These it is for whom are gardens of perpetuity beneath which rivers flow; ornaments shall be given to them therein of bracelets of gold, and they shall wear green robes of fine silk and thick silk brocade interwoven with gold, reclining therein on raised couches; excellent, the recompense; and goodly, the resting place
Both the Qur’an and Hadith contain descriptions of Paradise as being filled with green:
These it is for whom are gardens of perpetuity beneath which rivers flow; ornaments shall be given to them therein of bracelets of gold, and they shall wear green robes of fine silk and thick silk brocade interwoven with gold, reclining therein on raised couches; excellent, the recompense; and goodly, the resting place (18:31).
Reclining on green cushions and beautiful carpets (55:76).
Accounts in the Hadith mention that Prophet Muhammad’s (SAW) turban was green as well as the flag of Islam. Even the Encyclopedia Britannica notes that, in some countries, a green turban usually denotes a “Sharif” or descendant of the Prophet (SAW).
While many people may brush away any significance of the mention of colors in the Qur’an, the colors that we choose are actually an important part of our lives. The Qur’an (30.22) gives us a hint of this when it says, “And one of His signs is the creation of the heavens and the earth, and the diversity of your tongues and colors; most surely, there are signs in this for the learned.”
One of the first things to be noticed upon entering mosques anywhere around the world is the green and blue surroundings. The mosques in Iran are famous for their blue tile work. In Saudi Arabia, blue and green stained glass is used in the more modern mosque designs while in the deserts of Egypt, some mosques are painted completely blue or green and are decked in green neon at night time. In Istanbul, the most famous mosque is even called The Blue Mosque.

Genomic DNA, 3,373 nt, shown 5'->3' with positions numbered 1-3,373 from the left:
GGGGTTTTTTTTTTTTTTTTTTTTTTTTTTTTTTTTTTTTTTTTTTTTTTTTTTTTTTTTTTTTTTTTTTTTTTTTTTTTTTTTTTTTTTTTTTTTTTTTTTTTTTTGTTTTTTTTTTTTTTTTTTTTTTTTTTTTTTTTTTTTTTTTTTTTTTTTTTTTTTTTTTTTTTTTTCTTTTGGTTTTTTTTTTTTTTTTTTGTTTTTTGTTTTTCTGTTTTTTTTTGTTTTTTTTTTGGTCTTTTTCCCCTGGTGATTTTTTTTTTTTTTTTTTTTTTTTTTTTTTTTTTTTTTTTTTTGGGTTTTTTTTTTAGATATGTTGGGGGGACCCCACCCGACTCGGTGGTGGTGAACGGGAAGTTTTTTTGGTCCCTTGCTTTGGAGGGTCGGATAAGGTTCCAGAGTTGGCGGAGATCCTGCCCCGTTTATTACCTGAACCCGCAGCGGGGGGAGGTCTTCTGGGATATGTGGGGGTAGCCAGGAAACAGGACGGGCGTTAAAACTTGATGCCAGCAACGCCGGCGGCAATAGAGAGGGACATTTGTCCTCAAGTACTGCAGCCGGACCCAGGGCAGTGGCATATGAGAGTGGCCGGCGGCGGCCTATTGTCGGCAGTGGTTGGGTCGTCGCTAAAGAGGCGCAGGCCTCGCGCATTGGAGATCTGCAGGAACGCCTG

Although the colors of these mosques were chosen for their religious significance or their symbolic meanings in ancient cultures, over time modern science has found that there is a sound basis for the choices of blue and green in places of worship.
In the Encyclopedia of Healing Therapies, Anne Woodham and David Peters relate that these colors have contained significant meaning for people since prehistoric times. In ancient history, green was the color of growth, and blue was thought of as the color of the sky and of heavenly peace.
An Indian named Dinshah P. Ghadiali is the first scientist to be documented as having tried to explain the power of color. He claimed that the secret to the power of colors lay in the fact that they transmit vibrations that in turn transmit certain moods as well as healing.
Modern scientists have built on this theory, and have discovered that the sun’s rays form an entire spectrum of electromagnetic radiation that forms visible white light. Light travels in wavelengths, and its different wavelengths are perceived as different colors. Each color also has a certain frequency at which it vibrates. When blind people claim to “see” color, what they really perceive is these various wavelengths and frequencies.